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California Energy Bills Move Despite Budget Crisis

July 13, 2009
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Even though California utilities have been spending billions of dollars pushing renewables and energy efficiency while preparing for stringent greenhouse gas (GHG) emission restrictions that start in 2012, a host of legislative proposals dealing with all of those issues and more were kicked around in an all-day meeting of the state Senate Energy, Utilities and Communications Committee last Tuesday. Most of the 34 items passed.

Despite the ongoing state budget crisis, Gov. Arnold Schwarzenegger continued a push to reorganize state government, which includes merging various state agencies' energy duties into one cabinet-level energy department..

A veteran energy lobbyist in Sacramento told NGI that passage of some version of the governor's reorganization plan is "definitely a possibility" at this point in the legislative session that ends in September. "The governor has pushed for the various reorganization proposals as part of the budget process including the energy reorganization, and he reiterated the need for the reorganization in a recent letter outlining what must be included in any renewable portfolio standard [RPS] bill to get his signature," the lobbyist said.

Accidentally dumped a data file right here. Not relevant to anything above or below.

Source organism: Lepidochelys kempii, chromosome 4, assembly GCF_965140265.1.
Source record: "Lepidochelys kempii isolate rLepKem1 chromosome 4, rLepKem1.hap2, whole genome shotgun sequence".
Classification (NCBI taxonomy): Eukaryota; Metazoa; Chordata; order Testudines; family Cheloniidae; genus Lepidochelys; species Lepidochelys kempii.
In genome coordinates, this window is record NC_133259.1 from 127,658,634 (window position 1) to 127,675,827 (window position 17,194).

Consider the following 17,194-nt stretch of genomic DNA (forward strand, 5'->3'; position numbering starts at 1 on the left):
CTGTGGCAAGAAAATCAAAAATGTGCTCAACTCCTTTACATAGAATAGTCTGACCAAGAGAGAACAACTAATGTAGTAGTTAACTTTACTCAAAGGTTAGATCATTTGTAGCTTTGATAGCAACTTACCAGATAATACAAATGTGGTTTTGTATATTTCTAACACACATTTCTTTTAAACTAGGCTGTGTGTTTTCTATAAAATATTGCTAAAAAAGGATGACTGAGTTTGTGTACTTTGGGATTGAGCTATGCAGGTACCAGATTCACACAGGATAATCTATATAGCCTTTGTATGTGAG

The lobbyist, who attended Tuesday's Senate energy committee meeting, said the legislature has a "full plate" when it comes to energy proposals at this time, despite the unresolved budget issues. He does not think the budget situation is going to affect the energy proposals this year.

"In listening to the debates, it doesn't appear as if members believe there is any reason to withhold moving energy proposals forward," the lobbyist said.

Some legislation deals with further fine-tuning the state's renewable and energy efficiency programs, such as a proposal to create feed-in tariffs (AB 1106). Amended versions of several of the measures were passed and sent on through the legislative process. One bill that would revise aspects of the state renewable goals leading up to a 33% renewable requirement by the end of 2020 (AB 64) was sent back to the Senate Rules Committee for further clarification.

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